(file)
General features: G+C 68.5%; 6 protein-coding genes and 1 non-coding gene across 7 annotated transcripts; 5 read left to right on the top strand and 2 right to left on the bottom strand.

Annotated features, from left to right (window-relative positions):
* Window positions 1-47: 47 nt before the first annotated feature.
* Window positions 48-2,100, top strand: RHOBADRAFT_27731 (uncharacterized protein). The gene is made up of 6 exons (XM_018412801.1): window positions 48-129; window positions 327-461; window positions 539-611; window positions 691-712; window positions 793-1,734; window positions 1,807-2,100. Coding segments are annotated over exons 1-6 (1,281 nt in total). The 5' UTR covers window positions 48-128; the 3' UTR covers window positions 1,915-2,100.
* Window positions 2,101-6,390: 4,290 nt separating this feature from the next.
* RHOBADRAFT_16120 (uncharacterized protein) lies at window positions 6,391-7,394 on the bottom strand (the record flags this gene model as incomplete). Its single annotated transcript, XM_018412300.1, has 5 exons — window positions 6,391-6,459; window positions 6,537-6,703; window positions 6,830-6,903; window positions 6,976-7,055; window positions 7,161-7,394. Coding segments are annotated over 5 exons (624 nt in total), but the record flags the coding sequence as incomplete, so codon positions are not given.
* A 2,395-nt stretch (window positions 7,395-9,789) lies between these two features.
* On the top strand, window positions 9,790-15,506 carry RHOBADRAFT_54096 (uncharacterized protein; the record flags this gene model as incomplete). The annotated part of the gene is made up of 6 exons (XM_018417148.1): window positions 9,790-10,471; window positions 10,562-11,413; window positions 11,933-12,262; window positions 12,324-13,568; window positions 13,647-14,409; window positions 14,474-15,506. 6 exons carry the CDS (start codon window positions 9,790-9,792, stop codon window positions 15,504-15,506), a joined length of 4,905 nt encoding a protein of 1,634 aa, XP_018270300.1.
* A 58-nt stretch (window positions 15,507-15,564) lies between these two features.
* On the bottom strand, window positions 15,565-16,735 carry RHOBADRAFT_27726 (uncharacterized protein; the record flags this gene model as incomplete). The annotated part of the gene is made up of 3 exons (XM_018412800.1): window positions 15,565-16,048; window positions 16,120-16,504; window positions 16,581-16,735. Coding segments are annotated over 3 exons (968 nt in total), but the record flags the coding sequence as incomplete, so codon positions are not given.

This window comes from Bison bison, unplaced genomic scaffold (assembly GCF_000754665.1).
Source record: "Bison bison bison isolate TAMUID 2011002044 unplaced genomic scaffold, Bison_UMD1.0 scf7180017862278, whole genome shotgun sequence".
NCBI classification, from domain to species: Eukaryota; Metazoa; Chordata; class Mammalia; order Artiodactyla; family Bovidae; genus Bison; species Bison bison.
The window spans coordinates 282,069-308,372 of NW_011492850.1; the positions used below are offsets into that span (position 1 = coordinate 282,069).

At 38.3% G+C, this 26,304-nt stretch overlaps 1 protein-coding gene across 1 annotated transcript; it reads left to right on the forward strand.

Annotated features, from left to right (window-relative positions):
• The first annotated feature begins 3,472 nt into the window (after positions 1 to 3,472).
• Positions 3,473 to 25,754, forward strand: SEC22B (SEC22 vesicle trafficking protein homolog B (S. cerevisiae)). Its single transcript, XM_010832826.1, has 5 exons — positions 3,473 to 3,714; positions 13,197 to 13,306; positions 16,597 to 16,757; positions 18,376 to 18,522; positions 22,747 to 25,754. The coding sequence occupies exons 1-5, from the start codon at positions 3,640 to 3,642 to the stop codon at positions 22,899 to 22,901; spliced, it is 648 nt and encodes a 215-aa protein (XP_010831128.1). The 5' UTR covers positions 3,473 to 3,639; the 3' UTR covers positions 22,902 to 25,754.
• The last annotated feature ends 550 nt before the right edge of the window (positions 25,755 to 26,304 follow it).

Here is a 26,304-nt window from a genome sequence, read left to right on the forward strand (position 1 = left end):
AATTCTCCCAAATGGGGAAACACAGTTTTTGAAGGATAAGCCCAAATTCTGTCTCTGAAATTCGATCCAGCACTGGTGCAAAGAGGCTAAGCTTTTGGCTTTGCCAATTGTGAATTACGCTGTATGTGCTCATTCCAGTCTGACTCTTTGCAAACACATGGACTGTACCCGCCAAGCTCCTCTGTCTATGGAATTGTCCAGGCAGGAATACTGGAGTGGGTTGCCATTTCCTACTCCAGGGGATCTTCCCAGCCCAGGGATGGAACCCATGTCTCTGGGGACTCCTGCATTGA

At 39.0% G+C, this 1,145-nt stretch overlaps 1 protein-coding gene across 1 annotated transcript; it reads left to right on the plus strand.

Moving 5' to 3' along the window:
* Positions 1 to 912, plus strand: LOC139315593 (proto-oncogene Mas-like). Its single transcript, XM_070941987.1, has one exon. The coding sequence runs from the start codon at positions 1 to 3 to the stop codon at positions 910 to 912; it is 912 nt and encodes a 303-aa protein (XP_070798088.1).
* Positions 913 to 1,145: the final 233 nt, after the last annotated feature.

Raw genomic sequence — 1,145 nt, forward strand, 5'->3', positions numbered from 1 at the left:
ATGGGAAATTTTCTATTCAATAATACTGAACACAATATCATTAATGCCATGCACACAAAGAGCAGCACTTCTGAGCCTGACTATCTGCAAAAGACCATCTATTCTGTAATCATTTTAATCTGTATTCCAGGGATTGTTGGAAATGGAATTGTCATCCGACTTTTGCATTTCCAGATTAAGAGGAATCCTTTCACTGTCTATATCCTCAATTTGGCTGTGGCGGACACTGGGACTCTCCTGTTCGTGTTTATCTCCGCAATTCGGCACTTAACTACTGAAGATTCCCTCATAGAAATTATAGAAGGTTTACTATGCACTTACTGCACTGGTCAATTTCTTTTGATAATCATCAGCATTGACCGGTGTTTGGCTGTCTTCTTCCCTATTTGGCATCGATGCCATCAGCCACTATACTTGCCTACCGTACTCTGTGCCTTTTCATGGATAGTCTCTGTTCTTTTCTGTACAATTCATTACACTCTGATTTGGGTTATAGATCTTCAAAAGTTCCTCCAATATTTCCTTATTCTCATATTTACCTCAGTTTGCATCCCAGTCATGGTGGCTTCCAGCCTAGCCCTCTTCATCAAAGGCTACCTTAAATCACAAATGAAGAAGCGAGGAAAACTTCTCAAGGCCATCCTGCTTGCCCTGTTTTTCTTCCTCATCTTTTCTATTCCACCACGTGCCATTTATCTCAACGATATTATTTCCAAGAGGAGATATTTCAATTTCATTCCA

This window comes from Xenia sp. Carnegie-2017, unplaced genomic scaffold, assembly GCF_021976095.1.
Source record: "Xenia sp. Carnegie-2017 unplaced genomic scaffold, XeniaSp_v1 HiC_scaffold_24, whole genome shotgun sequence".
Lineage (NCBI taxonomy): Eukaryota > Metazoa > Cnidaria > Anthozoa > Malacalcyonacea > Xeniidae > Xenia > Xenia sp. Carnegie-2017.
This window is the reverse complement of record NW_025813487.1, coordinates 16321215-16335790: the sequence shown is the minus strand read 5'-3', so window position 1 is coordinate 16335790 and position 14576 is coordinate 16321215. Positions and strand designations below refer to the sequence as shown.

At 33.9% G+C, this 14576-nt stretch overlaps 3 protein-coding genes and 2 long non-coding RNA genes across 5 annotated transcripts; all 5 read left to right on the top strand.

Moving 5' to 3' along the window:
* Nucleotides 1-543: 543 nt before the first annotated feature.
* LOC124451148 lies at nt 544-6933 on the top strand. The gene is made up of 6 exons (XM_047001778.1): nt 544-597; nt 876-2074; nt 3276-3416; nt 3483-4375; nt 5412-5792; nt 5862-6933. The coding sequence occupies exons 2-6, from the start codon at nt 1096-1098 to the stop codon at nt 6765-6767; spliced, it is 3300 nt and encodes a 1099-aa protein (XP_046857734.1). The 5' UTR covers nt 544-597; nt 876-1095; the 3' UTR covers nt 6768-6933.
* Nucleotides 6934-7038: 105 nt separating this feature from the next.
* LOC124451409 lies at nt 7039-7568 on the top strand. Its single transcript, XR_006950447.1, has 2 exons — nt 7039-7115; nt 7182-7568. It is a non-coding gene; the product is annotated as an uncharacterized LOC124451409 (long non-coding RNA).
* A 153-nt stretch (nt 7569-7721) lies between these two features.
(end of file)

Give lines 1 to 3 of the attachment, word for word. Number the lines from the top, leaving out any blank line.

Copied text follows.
General features: G+C 68.5%; 6 protein-coding genes and 1 non-coding gene across 7 annotated transcripts; 5 read left to right on the top strand and 2 right to left on the bottom strand.

Annotated features, from left to right (window-relative positions):
* Window positions 1-47: 47 nt before the first annotated feature.